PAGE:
A dense forest of 100 billion nerve cells flourishes deep within each of our brains. Each of those nerve cells has about 15,000 dendrites that branch out to connect with dendrites from other nerve cells at more than 100 trillion points. Electrical signals race from cell to cell at a rate of 200 times a second, sparking thoughts, memories, actions and feelings. These signals create pathways that transmit 4 billion pieces of information. All of this occurs in the time it takes to blink.
But imagine that the roots of this forest begin to tangle. Gunk begins to build up between the “trees," slowing down electrical activity, causing nerve cells to shrivel and die. It’s easy to picture how a once lively ecosystem would begin to go silent.
This is what happens in the brain of a patient with Alzheimer's disease.
Scientists believe that tangles inside cells (called tau tangles) and the plaque that builds up between them (called amyloid protein) cause the condition that affects 5.5 million Americans, but they still don’t know the exact reasons these changes occur. Nor do they have a concrete way to confirm that this is what’s happening in the brain of a particular patient. (The only way to know for sure if a patient has Alzheimer's is to analyze brain tissue after the patient has died for amyloid protein and tau tangles.) Currently, doctors diagnose patients by ruling out all other possible causes of dementia-like symptoms.
This is why researchers, including several here at Yale Medicine, are looking for ways to diagnose the disease through biomarkers—physical characteristics in blood or tissue samples that are unique to Alzheimer’s patients. Recent research published in the Proceedings of the National Academy of Sciences describes a new technique called vibrational spectroscopy that shows great promise. Vibrational spectroscopy uses reflection of light off a diamond core as a way to visually confirm specific characteristics within blood plasma that are typical for people with Alzheimer’s. The researchers reported that diagnosis using this technique was 90 percent accurate when compared against standard clinical diagnosis (which involves a combination of taking patient history, physical and neurological testing, brain imaging, etc.). This provides a more concrete way to confirm a doctor’s diagnosis, but further research needs to be done to compare the spectroscopy results with brain autopsies.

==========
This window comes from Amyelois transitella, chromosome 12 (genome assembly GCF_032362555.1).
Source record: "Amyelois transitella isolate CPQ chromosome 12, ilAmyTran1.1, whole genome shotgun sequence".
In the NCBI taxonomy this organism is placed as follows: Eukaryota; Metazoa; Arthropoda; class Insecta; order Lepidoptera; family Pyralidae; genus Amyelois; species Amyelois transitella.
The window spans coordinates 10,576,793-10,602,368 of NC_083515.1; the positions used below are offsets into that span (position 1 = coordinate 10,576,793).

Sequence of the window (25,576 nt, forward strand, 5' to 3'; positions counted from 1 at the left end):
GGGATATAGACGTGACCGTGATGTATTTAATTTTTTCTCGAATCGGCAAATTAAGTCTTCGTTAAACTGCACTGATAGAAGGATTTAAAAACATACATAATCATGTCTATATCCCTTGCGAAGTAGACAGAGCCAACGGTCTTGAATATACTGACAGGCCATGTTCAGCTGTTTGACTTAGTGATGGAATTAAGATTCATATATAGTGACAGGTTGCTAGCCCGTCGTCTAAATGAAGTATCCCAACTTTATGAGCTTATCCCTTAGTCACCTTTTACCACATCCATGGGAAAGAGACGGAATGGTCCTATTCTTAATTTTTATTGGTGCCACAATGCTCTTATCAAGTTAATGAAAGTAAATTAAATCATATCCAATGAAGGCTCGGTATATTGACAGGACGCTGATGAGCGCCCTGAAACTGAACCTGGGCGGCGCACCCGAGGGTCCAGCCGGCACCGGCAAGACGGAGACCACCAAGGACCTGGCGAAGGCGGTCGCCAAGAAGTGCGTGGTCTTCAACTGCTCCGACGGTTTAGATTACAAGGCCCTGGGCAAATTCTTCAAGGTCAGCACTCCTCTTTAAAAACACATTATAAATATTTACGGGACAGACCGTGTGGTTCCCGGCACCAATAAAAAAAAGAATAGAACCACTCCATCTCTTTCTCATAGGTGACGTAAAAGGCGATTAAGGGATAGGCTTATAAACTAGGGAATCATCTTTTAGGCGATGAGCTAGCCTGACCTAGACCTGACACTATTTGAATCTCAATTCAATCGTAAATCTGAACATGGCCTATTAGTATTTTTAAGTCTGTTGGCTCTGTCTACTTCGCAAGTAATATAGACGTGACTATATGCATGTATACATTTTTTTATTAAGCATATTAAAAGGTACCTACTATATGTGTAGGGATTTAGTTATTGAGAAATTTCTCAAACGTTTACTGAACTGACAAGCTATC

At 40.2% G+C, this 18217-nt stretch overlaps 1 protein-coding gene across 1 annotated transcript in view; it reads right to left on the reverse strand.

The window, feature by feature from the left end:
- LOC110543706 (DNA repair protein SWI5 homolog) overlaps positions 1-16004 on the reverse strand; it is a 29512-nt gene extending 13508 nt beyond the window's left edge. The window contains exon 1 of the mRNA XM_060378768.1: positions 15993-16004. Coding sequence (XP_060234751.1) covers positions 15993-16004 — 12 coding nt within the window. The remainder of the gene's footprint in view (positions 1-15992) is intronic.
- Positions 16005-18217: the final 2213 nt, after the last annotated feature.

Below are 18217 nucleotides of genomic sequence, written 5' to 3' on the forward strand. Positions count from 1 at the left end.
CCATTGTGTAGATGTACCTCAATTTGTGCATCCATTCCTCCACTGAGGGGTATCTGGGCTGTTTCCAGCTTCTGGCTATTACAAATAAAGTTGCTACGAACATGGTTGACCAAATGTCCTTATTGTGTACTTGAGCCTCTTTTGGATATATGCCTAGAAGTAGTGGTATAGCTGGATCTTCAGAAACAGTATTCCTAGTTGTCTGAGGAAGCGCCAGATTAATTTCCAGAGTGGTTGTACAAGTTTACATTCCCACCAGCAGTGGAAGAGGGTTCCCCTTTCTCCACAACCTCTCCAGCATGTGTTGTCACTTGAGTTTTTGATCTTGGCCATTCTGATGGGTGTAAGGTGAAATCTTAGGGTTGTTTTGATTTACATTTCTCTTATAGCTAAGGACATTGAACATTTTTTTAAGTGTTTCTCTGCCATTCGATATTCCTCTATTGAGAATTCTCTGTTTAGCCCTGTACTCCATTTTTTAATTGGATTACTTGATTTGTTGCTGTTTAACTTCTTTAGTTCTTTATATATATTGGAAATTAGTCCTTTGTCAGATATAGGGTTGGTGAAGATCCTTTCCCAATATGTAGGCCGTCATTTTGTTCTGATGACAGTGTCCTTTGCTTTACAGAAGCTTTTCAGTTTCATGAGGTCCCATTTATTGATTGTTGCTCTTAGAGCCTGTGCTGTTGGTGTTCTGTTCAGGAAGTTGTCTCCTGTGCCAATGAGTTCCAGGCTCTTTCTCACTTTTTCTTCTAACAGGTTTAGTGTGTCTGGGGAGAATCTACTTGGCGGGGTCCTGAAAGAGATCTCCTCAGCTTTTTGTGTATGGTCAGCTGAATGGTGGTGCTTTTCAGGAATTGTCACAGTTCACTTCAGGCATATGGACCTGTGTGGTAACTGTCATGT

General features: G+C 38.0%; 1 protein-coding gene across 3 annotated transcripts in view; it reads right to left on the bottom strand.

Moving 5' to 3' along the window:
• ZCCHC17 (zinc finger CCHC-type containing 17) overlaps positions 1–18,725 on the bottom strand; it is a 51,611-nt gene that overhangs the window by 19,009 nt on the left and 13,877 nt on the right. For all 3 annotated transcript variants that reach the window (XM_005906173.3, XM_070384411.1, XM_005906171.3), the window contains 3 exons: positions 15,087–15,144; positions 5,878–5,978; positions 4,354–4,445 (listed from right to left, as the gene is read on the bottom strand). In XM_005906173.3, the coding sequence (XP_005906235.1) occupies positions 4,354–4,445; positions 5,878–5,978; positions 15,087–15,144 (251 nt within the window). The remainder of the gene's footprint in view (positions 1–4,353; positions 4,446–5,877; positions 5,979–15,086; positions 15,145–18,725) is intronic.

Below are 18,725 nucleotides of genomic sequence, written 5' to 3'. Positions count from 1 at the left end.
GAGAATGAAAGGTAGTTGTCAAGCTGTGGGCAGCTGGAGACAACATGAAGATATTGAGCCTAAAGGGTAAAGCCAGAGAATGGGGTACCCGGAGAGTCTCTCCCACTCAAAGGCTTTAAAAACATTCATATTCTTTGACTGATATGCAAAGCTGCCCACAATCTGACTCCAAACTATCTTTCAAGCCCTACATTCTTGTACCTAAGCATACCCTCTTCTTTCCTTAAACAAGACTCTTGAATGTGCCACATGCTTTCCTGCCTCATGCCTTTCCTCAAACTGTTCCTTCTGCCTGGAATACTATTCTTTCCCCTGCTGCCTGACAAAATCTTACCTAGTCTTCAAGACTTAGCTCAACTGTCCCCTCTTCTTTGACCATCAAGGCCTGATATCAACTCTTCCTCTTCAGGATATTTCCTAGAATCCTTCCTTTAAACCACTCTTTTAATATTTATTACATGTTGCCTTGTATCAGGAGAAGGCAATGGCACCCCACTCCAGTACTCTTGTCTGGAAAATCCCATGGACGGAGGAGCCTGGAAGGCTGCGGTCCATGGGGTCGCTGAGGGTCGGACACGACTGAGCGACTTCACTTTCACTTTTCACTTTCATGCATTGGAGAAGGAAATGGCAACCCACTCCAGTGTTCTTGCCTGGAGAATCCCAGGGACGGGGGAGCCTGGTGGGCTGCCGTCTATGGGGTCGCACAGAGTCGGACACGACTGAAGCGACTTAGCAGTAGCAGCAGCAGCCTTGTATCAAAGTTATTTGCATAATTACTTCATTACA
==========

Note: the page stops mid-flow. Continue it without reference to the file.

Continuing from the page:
Even more promising, this method was able to differentiate between blood from an Alzheimer’s patient and one with Lewy Body dementia (LBD). Although LBD is the second leading cause of dementia, it’s often misdiagnosed because the symptoms are so similar to other degenerative brain disorders. “It’s difficult to distinguish between the two clinically,” explains Christopher van Dyck, MD, a psychiatrist at Yale Medicine and director of the Alzheimer’s Disease Research Unit. A misdiagnosis can be dangerous because certain types of medications that are helpful to people with Alzheimer’s can cause severe complications, such as neuroleptic sensitivity, irreversible parkinsonism or neuroleptic malignant syndrome, in patients with LBD.
Dr. van Dyck’s own research is at the forefront of developing techniques to diagnose Alzheimer’s through biomarkers. His team partnered with the PET imaging center at Yale Medicine’s radiology department to use neuroimaging to detect the amyloid protein and tau tangles that are characteristic in the brains of Alzheimer’s patients. The amyloid part of the technique was approved by the FDA in 2012. Since then, it has revolutionized clinical research. While a positive scan showing amyloid protein doesn’t necessarily mean that a patient has Alzheimer’s, a negative scan definitively shows that the patient does not have Alzheimer’s. Now, many patients who want to enroll in clinical trials for Alzheimer’s medication are required to have a positive result from an amyloid PET scan first.
The PET scan technique has also allowed doctors to diagnose the disease earlier than previously possible. The earlier the diagnosis of Alzheimer's disease is made, the earlier doctors can prescribe medications, such as cholinesterase inhibitors, which work best on patients with mild to moderate Alzheimer’s. These drugs can help delay or prevent symptoms from getting worse by preventing the brain from breaking down a chemical called acetylcholine, which plays an important role in memory. “Alzheimer’s causes progressive, irreversible brain damage. The earlier you catch it, the more effective our interventions will be,” says Dr. van Dyck.
When it comes to the complex and vibrant ecosystem within our brains, every second matters.